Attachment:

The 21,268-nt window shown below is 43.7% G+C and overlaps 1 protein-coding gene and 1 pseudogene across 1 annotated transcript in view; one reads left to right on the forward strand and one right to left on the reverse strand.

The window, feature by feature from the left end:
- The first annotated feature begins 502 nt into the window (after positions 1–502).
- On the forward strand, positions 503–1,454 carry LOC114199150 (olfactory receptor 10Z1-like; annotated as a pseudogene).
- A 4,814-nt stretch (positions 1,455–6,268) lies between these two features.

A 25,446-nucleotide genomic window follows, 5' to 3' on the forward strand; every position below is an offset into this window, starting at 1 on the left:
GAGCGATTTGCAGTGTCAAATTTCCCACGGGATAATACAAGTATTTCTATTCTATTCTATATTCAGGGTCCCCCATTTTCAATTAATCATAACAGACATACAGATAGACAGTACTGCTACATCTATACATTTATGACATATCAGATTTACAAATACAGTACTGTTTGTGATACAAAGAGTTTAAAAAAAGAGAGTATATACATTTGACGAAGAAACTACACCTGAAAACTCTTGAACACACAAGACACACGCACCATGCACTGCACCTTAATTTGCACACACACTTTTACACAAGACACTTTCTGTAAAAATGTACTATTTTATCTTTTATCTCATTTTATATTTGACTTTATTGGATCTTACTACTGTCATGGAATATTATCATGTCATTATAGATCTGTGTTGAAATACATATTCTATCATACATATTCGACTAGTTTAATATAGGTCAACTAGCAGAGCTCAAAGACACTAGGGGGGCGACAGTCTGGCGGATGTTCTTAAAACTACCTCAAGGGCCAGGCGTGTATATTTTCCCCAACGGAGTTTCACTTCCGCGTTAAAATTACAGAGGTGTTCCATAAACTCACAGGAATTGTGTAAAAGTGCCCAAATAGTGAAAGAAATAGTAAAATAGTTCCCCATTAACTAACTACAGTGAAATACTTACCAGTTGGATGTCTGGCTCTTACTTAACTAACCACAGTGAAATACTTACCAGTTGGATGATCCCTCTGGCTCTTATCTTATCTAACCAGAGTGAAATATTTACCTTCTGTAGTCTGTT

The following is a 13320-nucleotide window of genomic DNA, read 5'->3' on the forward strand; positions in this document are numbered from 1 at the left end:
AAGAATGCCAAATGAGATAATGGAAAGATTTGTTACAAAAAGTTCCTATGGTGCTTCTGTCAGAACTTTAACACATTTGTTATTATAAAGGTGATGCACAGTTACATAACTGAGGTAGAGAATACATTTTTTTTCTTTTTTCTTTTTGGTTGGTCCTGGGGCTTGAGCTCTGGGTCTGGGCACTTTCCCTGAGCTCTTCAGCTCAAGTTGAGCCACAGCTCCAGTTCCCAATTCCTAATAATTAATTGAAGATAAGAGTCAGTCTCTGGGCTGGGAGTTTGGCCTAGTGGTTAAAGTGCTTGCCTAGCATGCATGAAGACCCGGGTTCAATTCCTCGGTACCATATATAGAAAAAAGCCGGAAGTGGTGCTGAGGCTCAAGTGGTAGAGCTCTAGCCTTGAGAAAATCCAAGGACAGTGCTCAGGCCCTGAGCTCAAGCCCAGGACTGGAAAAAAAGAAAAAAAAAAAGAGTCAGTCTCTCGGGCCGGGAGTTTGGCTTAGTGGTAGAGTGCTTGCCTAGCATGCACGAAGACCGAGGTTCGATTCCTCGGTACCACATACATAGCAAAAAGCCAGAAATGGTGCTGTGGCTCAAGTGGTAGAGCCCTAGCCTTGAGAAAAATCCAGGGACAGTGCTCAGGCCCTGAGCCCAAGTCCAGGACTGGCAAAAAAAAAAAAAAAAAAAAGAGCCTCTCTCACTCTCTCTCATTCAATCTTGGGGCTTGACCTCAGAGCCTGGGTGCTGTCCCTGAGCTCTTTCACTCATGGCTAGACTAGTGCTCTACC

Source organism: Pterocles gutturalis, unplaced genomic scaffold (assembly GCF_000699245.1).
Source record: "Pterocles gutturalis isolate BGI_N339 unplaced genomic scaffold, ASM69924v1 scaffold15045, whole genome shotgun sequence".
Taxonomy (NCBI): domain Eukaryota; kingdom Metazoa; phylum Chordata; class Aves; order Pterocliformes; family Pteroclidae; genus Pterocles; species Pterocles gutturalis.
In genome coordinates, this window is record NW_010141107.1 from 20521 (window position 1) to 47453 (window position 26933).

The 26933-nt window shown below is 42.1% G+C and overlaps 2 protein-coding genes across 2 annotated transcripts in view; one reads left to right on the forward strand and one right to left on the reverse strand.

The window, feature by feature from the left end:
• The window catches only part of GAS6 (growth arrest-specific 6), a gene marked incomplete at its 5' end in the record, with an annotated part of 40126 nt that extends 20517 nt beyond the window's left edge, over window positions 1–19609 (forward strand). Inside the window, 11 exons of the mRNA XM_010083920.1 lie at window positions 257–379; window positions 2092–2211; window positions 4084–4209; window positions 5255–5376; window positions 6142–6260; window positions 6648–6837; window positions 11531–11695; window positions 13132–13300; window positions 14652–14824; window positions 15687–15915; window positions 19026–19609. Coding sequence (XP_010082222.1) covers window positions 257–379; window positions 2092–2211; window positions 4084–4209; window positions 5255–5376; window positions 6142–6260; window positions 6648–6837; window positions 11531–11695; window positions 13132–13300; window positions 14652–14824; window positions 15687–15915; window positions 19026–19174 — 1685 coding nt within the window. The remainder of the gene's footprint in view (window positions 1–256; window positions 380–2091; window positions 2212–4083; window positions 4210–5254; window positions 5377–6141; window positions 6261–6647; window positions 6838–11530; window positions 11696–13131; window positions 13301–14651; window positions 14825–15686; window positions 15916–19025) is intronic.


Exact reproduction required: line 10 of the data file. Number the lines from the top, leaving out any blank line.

Source organism: Pterocles gutturalis, unplaced genomic scaffold (assembly GCF_000699245.1).